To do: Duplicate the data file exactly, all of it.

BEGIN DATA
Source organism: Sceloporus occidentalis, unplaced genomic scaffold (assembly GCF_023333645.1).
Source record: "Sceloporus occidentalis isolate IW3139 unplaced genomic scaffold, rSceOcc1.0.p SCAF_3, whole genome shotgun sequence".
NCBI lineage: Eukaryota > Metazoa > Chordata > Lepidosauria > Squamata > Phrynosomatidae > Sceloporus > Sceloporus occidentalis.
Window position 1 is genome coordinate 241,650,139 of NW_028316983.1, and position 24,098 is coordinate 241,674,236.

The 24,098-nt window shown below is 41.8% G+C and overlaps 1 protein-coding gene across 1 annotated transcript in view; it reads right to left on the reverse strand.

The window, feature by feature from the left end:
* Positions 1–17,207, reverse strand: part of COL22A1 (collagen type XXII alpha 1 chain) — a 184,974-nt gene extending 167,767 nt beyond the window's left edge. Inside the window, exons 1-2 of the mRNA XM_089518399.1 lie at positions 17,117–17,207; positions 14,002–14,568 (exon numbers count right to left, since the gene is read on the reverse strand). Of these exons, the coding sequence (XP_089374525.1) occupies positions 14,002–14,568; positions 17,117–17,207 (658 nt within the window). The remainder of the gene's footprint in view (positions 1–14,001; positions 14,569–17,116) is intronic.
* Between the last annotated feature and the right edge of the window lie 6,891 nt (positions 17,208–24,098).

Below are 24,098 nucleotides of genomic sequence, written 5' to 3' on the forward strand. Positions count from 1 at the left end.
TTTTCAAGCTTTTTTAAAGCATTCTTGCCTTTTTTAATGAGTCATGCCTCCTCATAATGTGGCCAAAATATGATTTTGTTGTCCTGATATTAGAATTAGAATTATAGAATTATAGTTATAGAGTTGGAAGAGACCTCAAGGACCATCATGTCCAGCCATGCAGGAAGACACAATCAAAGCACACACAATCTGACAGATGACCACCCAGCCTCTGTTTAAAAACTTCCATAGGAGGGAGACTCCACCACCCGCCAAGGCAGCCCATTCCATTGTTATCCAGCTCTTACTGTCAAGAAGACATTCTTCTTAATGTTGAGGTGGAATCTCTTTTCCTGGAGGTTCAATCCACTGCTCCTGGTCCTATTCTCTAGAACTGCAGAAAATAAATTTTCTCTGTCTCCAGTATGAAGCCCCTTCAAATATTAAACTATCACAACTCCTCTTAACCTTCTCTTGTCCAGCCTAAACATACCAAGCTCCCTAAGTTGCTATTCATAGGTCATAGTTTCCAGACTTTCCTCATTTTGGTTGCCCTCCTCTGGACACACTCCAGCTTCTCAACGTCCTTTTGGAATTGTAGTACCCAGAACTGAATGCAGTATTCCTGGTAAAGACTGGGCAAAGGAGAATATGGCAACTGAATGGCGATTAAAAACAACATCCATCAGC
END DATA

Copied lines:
Source organism: Sceloporus occidentalis, unplaced genomic scaffold (assembly GCF_023333645.1).
Source record: "Sceloporus occidentalis isolate IW3139 unplaced genomic scaffold, rSceOcc1.0.p SCAF_3, whole genome shotgun sequence".
NCBI lineage: Eukaryota > Metazoa > Chordata > Lepidosauria > Squamata > Phrynosomatidae > Sceloporus > Sceloporus occidentalis.
Window position 1 is genome coordinate 241,650,139 of NW_028316983.1, and position 24,098 is coordinate 241,674,236.

The 24,098-nt window shown below is 41.8% G+C and overlaps 1 protein-coding gene across 1 annotated transcript in view; it reads right to left on the reverse strand.

The window, feature by feature from the left end:
* Positions 1–17,207, reverse strand: part of COL22A1 (collagen type XXII alpha 1 chain) — a 184,974-nt gene extending 167,767 nt beyond the window's left edge. Inside the window, exons 1-2 of the mRNA XM_089518399.1 lie at positions 17,117–17,207; positions 14,002–14,568 (exon numbers count right to left, since the gene is read on the reverse strand). Of these exons, the coding sequence (XP_089374525.1) occupies positions 14,002–14,568; positions 17,117–17,207 (658 nt within the window). The remainder of the gene's footprint in view (positions 1–14,001; positions 14,569–17,116) is intronic.
* Between the last annotated feature and the right edge of the window lie 6,891 nt (positions 17,208–24,098).

Below are 24,098 nucleotides of genomic sequence, written 5' to 3' on the forward strand. Positions count from 1 at the left end.
TTTTCAAGCTTTTTTAAAGCATTCTTGCCTTTTTTAATGAGTCATGCCTCCTCATAATGTGGCCAAAATATGATTTTGTTGTCCTGATATTAGAATTAGAATTATAGAATTATAGTTATAGAGTTGGAAGAGACCTCAAGGACCATCATGTCCAGCCATGCAGGAAGACACAATCAAAGCACACACAATCTGACAGATGACCACCCAGCCTCTGTTTAAAAACTTCCATAGGAGGGAGACTCCACCACCCGCCAAGGCAGCCCATTCCATTGTTATCCAGCTCTTACTGTCAAGAAGACATTCTTCTTAATGTTGAGGTGGAATCTCTTTTCCTGGAGGTTCAATCCACTGCTCCTGGTCCTATTCTCTAGAACTGCAGAAAATAAATTTTCTCTGTCTCCAGTATGAAGCCCCTTCAAATATTAAACTATCACAACTCCTCTTAACCTTCTCTTGTCCAGCCTAAACATACCAAGCTCCCTAAGTTGCTATTCATAGGTCATAGTTTCCAGACTTTCCTCATTTTGGTTGCCCTCCTCTGGACACACTCCAGCTTCTCAACGTCCTTTTGGAATTGTAGTACCCAGAACTGAATGCAGTATTCCTGGTAAAGACTGGGCAAAGGAGAATATGGCAACTGAATGGCGATTAAAAACAACATCCATCAGC